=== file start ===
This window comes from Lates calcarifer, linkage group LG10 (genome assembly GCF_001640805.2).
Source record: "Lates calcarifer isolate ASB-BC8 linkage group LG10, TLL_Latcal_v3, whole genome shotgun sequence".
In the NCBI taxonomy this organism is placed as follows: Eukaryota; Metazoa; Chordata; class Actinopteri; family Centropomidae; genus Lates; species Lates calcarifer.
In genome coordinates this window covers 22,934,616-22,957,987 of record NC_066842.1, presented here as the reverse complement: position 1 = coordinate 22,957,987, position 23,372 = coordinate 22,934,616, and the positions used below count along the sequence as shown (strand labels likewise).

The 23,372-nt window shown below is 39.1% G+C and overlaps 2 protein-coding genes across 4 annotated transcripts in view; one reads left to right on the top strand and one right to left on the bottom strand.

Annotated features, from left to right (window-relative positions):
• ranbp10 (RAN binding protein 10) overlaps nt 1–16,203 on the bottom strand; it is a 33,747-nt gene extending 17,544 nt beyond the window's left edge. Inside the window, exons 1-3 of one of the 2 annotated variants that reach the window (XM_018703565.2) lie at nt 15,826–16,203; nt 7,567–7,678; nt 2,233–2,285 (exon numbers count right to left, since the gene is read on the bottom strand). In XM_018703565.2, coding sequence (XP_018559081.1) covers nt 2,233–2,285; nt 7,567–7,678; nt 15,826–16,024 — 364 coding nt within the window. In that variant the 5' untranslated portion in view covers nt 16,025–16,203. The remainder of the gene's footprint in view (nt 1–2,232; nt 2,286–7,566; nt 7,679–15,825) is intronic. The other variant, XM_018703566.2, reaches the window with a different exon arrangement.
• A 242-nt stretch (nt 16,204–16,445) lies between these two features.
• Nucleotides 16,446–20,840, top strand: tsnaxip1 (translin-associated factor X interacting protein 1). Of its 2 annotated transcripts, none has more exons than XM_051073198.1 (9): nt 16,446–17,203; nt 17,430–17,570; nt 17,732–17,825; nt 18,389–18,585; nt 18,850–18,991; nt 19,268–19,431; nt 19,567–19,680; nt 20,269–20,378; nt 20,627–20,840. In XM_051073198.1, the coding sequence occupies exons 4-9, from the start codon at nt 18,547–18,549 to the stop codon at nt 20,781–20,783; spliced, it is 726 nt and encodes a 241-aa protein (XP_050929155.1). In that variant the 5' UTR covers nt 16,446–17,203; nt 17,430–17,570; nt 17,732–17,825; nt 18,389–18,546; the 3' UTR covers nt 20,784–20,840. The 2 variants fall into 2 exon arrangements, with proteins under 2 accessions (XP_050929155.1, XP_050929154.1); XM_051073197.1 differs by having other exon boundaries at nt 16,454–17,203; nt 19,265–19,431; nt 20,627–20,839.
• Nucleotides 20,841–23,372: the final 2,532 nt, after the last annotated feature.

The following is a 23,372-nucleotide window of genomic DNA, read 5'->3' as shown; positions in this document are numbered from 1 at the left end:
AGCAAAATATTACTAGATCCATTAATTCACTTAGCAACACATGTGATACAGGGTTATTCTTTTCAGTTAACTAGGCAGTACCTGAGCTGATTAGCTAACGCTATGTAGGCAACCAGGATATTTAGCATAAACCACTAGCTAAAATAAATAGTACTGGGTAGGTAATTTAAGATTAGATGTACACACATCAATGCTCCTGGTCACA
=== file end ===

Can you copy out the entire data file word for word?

This window comes from Lates calcarifer, linkage group LG10 (genome assembly GCF_001640805.2).
Source record: "Lates calcarifer isolate ASB-BC8 linkage group LG10, TLL_Latcal_v3, whole genome shotgun sequence".
In the NCBI taxonomy this organism is placed as follows: Eukaryota; Metazoa; Chordata; class Actinopteri; family Centropomidae; genus Lates; species Lates calcarifer.
In genome coordinates this window covers 22,934,616-22,957,987 of record NC_066842.1, presented here as the reverse complement: position 1 = coordinate 22,957,987, position 23,372 = coordinate 22,934,616, and the positions used below count along the sequence as shown (strand labels likewise).

The 23,372-nt window shown below is 39.1% G+C and overlaps 2 protein-coding genes across 4 annotated transcripts in view; one reads left to right on the top strand and one right to left on the bottom strand.

Annotated features, from left to right (window-relative positions):
• ranbp10 (RAN binding protein 10) overlaps nt 1–16,203 on the bottom strand; it is a 33,747-nt gene extending 17,544 nt beyond the window's left edge. Inside the window, exons 1-3 of one of the 2 annotated variants that reach the window (XM_018703565.2) lie at nt 15,826–16,203; nt 7,567–7,678; nt 2,233–2,285 (exon numbers count right to left, since the gene is read on the bottom strand). In XM_018703565.2, coding sequence (XP_018559081.1) covers nt 2,233–2,285; nt 7,567–7,678; nt 15,826–16,024 — 364 coding nt within the window. In that variant the 5' untranslated portion in view covers nt 16,025–16,203. The remainder of the gene's footprint in view (nt 1–2,232; nt 2,286–7,566; nt 7,679–15,825) is intronic. The other variant, XM_018703566.2, reaches the window with a different exon arrangement.
• A 242-nt stretch (nt 16,204–16,445) lies between these two features.
• Nucleotides 16,446–20,840, top strand: tsnaxip1 (translin-associated factor X interacting protein 1). Of its 2 annotated transcripts, none has more exons than XM_051073198.1 (9): nt 16,446–17,203; nt 17,430–17,570; nt 17,732–17,825; nt 18,389–18,585; nt 18,850–18,991; nt 19,268–19,431; nt 19,567–19,680; nt 20,269–20,378; nt 20,627–20,840. In XM_051073198.1, the coding sequence occupies exons 4-9, from the start codon at nt 18,547–18,549 to the stop codon at nt 20,781–20,783; spliced, it is 726 nt and encodes a 241-aa protein (XP_050929155.1). In that variant the 5' UTR covers nt 16,446–17,203; nt 17,430–17,570; nt 17,732–17,825; nt 18,389–18,546; the 3' UTR covers nt 20,784–20,840. The 2 variants fall into 2 exon arrangements, with proteins under 2 accessions (XP_050929155.1, XP_050929154.1); XM_051073197.1 differs by having other exon boundaries at nt 16,454–17,203; nt 19,265–19,431; nt 20,627–20,839.
• Nucleotides 20,841–23,372: the final 2,532 nt, after the last annotated feature.

The following is a 23,372-nucleotide window of genomic DNA, read 5'->3' as shown; positions in this document are numbered from 1 at the left end:
AGCAAAATATTACTAGATCCATTAATTCACTTAGCAACACATGTGATACAGGGTTATTCTTTTCAGTTAACTAGGCAGTACCTGAGCTGATTAGCTAACGCTATGTAGGCAACCAGGATATTTAGCATAAACCACTAGCTAAAATAAATAGTACTGGGTAGGTAATTTAAGATTAGATGTACACACATCAATGCTCCTGGTCACA